The feedback for most areas was positive, requiring no change. But Waters said some rules have turned out to be over-prescriptive, which is why he thinks better regulation would be achieved with a principles-based approach.
The FSA favours this approach because it emphasises processes less and outcomes more, shifting the focus to the clients experience.
The FSAs Treating Customers Fairly initiative is one example of principles-based regulation which has resulted in some excellent borrower protection. Those few brokers and lenders who had a do the minimum attitude were forced to abandon their tick boxes and obliged to create a comprehensive philosophy for their sales process. TCF has also helped to influence changes to lender exit fee policies.
The FSAs principle 7 is integral to the new approach and states: A firm must pay due regard to the information needs of its clients and communicate information to them in a way which is clear, fair and not misleading.
I was initially concerned at Waters suggestion that financial promotions would be an area for the new principles-based approach because of the scope for misuse. Financial promotions range from non-real time to real time advertising to telephone calls. By its nature, printed material can remain in the public domain for months.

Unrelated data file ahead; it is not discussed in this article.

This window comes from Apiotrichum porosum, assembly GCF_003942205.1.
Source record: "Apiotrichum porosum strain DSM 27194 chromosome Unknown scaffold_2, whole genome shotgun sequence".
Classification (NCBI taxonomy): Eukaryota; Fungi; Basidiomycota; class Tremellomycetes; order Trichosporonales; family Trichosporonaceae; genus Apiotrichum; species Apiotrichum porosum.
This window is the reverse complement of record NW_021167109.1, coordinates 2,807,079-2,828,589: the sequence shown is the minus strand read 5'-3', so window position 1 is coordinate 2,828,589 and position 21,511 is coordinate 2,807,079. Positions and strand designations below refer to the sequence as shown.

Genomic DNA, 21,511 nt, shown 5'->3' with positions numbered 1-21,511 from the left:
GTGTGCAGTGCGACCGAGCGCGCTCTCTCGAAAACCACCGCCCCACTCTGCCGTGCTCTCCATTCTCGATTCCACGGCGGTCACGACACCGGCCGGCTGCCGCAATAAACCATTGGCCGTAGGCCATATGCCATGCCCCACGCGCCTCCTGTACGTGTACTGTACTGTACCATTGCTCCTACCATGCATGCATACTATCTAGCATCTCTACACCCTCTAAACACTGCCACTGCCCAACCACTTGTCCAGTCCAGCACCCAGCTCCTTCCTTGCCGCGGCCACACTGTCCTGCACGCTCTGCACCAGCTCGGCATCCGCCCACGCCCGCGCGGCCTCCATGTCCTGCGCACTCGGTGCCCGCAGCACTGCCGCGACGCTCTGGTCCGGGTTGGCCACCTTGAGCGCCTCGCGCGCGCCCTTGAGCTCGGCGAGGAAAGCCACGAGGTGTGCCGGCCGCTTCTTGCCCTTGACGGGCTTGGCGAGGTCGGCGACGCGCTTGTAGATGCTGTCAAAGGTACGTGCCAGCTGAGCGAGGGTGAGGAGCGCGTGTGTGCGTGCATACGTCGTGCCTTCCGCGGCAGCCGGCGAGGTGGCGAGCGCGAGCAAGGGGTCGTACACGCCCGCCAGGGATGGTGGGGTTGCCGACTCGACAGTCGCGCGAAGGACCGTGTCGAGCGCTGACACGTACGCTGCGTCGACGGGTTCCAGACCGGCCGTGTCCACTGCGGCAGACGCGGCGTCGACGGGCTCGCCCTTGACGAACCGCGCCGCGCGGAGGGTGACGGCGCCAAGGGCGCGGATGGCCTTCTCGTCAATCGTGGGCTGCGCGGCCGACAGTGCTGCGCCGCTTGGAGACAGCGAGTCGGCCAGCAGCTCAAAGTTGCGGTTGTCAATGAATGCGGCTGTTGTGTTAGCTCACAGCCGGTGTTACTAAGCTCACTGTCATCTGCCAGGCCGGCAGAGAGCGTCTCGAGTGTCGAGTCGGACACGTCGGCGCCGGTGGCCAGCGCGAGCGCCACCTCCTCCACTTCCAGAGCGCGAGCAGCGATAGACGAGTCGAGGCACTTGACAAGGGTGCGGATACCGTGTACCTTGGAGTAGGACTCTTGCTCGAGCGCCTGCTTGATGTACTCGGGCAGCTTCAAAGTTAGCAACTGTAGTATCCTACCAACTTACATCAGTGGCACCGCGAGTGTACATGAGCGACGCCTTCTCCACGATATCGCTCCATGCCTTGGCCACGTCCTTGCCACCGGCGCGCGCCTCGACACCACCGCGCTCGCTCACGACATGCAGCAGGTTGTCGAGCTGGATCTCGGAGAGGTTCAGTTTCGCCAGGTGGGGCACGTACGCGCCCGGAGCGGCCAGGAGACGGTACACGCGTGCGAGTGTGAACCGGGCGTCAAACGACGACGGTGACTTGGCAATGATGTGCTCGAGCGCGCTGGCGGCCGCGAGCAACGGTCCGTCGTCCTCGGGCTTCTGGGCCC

The MCOB rules stipulate what financial promotions should contain. For example, they specify terms such as higher lending charge that should not be substituted. This means that offenders can be easily identified either an ad contains an offending term or doesnt. It will be interesting to see how much detail the FSA leaves in as being mandatory. For now, the market will have to reach some level of acceptance when it comes to standardised terms.
But as the success of TCF so far has shown, in practice brokers and lenders are likely to respond well to principles-based regulation, continuing to communicate with clients in a manner that has been deemed fair in the past. They will have the ability to add to this by further examining how customers interpret promotional messages. Most importantly, it means we will have the discretion to be more creative with ways to benefit customers.
Finally, another positive aspect of the TCF initiative is the way it is addressing the inappropriate use of APRs in advertising. Unfortunately, the European Union insists on this format but discussion will highlight the benefits to customers of receiving independent advice including client-
specific true cost calculations.
Changes to come may include the FSA separating financial promotions types by level of risk and deeming some more appropriate than others for the purposes of principles-based regulation. I support the FSA in its willingness to tackle problem areas as we will all benefit from customers being better informed than they are.